More on Mysore style Ashtanga yoga. . .
At the KPJAYI (Shri K Phattabhi Jois Ashtanga Yoga Insititute) from Monday through Thursday each student does self-practice, on Fridays and Sundays are the counted (or led) classes. In this context, the counted class is to keep the student accountable to the pace and rhythm of the breath count, and the energy of the group practice. The student stops in the counted (led) class in the place that he/she would stop in their self-practise and picks up again for the finishing sequence. In the self-practice class, the student learns the Ashtanga sequence pose by pose, from memory, only progressing to their next pose once the teacher (Sharath) sees proficiency in the students' current pose. The reason for this is that each pose leads to the next, providing the student with the necessary strength, flexibility and skill, to progress to the following pose safely and efficiently. The Mysore practice allows each student to progress at their own pace and practise at their own breath pace. Advanced students and beginners can practise next to each other. The class is quiet with only the sound of the breath audible, the teacher moves around the room helping students individually, whilst being mindful of the meditational aspect of their practice. It's very non-verbal and experiential, with an emphasis on self-exploration and autonomy, though of course you are corrected and helped where necessary.
In each series there are what I call the "deal breakers". These are poses often placed in the middle of the sequence that are incredibly difficult for the average person (easier perhaps for those trained in gymnastics or dance), and often followed by much easier poses in comparison. This is how the temptation to skim forward is sometimes justified. So often do I hear students say "oh but I can do the next one...." etc..! The "deal breakers" are where the magic happens - the inner work that is the truly transformational stuff of Ashtanga yoga. Just when we were doing so well, and thought we had got it all covered, up comes the most impossible pose. Students sometimes spend years on poses such as these. It is during this times that we are forced to face ourselves, our ego, its' self-deprecating thoughts and limiting belief systems. It can be very uncomfortable being stuck in this space. But once we break through the barriers (physical, psychological, emotional) and master a "deal breaker" a huge shift can be seen in both practice and even in who we are, especially as with time and the dedicated ritual of coming to our mat and facing ourselves, we gradually (hopefully) become better at it, more at peace with it and less drawn into the negative dialogues of the mind. For me it's this aspect of Ashtanga yoga that is priceless and totally unique. It can be a challenge not to skip ahead, especially in our Western world where we like immediacy. It is also a challenge not to give up. And often it can be a challenge to accept where we are. The reward is a thorough, enriching practice and an ultimate trust in the higher parts of oneself - this transfers off the mat and into one's life.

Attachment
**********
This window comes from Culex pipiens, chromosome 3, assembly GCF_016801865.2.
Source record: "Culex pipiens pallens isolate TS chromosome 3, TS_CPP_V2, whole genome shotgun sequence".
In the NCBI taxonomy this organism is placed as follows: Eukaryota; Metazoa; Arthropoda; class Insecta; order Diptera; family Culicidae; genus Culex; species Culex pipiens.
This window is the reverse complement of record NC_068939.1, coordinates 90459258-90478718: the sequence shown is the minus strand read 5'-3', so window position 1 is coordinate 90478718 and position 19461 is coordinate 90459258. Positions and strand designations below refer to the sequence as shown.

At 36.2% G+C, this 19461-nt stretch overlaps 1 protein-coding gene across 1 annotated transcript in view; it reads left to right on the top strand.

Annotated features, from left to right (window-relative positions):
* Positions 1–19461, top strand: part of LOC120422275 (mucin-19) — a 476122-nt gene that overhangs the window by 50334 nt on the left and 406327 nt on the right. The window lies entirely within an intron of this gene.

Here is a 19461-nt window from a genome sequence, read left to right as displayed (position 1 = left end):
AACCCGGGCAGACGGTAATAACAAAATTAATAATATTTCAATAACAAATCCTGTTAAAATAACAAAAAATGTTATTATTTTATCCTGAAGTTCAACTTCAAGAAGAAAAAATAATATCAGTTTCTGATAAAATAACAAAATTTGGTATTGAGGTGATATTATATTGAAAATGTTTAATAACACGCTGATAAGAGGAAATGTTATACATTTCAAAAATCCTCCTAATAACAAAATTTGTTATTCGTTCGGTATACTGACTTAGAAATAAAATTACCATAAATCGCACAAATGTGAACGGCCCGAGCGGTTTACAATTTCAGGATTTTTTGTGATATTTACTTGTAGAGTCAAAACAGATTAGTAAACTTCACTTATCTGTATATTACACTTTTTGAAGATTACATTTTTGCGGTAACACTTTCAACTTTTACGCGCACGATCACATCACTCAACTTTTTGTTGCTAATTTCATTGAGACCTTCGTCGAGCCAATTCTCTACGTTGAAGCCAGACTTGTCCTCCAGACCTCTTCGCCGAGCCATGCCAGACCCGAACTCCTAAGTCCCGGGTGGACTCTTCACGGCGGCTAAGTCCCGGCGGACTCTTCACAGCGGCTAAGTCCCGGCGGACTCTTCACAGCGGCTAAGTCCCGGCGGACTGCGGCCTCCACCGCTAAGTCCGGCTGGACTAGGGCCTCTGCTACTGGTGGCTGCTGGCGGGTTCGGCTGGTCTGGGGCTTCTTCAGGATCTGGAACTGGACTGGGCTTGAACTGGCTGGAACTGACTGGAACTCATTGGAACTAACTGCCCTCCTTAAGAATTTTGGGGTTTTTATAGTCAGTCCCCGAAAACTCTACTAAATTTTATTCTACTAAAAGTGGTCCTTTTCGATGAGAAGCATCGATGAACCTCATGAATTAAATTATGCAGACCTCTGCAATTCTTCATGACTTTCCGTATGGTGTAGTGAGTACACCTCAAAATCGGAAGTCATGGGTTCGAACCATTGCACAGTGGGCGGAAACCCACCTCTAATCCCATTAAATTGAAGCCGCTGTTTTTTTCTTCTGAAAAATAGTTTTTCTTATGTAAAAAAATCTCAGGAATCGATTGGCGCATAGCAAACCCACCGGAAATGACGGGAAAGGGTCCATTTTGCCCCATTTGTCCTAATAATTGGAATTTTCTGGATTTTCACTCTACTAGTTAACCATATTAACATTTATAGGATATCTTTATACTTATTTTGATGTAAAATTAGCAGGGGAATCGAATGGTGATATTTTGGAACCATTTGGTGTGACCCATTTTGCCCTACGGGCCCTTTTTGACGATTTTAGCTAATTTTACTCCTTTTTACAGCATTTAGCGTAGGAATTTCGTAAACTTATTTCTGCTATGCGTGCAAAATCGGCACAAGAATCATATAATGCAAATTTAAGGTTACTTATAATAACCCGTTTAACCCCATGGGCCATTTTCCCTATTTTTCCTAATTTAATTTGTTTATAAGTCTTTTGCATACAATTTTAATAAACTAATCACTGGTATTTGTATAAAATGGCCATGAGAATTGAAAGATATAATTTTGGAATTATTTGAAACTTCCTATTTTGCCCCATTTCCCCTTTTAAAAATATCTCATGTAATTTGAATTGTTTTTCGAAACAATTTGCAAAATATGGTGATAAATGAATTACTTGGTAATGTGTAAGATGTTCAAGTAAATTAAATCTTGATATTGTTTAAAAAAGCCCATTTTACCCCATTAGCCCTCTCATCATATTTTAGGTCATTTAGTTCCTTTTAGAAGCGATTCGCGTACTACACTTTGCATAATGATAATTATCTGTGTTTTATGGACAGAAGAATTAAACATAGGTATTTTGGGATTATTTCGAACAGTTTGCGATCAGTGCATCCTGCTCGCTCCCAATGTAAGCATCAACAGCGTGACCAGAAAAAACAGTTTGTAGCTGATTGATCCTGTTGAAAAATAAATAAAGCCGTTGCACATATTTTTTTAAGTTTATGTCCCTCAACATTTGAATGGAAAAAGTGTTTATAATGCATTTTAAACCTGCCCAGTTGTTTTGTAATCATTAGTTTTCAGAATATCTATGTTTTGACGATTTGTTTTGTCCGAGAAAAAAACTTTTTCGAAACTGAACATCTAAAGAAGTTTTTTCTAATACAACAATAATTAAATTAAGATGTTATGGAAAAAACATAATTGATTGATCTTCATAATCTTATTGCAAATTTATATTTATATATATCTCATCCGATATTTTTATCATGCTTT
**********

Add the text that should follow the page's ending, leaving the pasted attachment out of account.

Each day we come to our mat we are different, but the framework of the practice is the same. It becomes like a container within which one can see and experience oneself. As we become more experienced the practice grows deeper. Students always ask me "does it get easier?" It is my experience that he practise never gets easier, but we get better at it.